Access to sufficient, highly-skilled workers is a challenge in the developed world, and so it is in emerging countries. There are generally more IT jobs than workers. As a result, IT workers can frequently demand a higher wage than non-IT workers. This is even more pronounced in emerging markets, as skilled individuals will migrate to countries where they can earn more. Strand Consult summarizes the OpenRAN challenge in emerging markets in its report, which includes. Read more.
OpenRAN at Mobile World Congress 2022 – a Review by John Strand
I have attended the Mobile World Conference (MWC) for almost 25 years, interrupted only in the last two by Covid-19. I have attended as the mobile generations have increased from 2G to 5G. Year after year, Strand Consult has provided pre and post reviews of the event. Here’s the archive.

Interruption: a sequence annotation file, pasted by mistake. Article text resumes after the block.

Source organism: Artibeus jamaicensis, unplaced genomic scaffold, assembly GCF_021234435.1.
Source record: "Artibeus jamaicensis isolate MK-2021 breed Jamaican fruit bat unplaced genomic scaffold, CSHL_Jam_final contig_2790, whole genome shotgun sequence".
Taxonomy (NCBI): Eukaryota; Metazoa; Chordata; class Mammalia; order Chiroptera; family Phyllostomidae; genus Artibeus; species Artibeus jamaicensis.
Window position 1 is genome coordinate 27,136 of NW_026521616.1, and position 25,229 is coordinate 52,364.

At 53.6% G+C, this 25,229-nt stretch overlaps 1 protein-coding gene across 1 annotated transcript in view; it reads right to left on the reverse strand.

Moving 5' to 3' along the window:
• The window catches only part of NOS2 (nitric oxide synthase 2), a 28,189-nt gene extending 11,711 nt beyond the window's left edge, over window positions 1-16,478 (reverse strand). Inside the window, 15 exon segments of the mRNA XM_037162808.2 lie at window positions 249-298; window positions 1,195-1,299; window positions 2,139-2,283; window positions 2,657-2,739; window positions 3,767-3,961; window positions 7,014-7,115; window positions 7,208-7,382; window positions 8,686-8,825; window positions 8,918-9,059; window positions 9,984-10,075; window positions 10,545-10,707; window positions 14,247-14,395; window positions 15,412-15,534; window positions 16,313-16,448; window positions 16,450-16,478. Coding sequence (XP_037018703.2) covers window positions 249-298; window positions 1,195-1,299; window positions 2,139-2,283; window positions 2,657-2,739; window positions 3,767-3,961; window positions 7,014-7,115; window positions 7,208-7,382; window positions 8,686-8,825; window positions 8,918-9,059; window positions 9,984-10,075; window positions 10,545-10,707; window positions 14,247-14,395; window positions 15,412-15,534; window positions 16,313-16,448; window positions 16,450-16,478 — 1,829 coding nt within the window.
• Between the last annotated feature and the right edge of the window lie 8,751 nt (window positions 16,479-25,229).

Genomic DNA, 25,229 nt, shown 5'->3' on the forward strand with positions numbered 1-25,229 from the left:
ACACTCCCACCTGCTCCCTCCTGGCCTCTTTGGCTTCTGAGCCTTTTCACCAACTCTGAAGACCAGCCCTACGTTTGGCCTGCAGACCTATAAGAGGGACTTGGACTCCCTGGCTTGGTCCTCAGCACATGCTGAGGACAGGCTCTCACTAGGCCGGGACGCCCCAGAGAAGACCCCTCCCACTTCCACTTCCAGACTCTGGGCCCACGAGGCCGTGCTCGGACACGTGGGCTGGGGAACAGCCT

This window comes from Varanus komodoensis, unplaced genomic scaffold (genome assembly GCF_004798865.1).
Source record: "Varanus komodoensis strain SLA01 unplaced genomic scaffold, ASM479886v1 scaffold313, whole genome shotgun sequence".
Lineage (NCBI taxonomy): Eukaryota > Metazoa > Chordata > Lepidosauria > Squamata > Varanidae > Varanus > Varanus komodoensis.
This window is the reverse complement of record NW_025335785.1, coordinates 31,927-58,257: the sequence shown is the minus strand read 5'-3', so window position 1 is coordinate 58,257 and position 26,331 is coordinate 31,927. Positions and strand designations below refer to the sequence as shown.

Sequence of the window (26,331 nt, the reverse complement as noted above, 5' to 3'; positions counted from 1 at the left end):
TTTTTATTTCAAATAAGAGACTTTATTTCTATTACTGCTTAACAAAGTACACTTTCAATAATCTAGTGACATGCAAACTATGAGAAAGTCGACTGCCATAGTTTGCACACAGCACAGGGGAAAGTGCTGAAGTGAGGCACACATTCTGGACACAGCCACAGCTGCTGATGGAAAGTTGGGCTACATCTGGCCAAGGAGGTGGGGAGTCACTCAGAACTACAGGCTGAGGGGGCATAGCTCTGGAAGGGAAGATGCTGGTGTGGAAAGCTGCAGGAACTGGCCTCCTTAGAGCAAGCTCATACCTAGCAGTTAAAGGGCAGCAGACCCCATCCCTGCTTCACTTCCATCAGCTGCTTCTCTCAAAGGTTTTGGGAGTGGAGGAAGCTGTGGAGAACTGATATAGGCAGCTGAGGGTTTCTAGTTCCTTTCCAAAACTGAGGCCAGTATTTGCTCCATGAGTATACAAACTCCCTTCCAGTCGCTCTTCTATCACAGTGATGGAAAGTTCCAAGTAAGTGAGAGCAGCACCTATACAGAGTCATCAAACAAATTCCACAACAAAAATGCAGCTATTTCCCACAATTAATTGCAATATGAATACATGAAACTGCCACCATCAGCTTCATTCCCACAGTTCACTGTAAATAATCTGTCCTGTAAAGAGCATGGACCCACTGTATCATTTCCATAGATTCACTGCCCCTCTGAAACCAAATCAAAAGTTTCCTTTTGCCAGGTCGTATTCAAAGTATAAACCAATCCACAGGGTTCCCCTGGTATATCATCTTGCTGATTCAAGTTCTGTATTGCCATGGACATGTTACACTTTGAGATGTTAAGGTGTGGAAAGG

Vendor diversity is the big thing right now, making oneself less dependent on countries like China and large suppliers. It is a complex debate. Given the supply shocks experienced from the Russian invasion of Ukraine, this is likely to accelerate supply chain diversification efforts vis-à-vis China. There wasn’t much focus on vendor diversity across the supply chain in Barcelona this year. What was most focused on was vendor diversity in relation to the RAN and that despite the RAN costs making up about 3% of the mobile operators’ ARPU.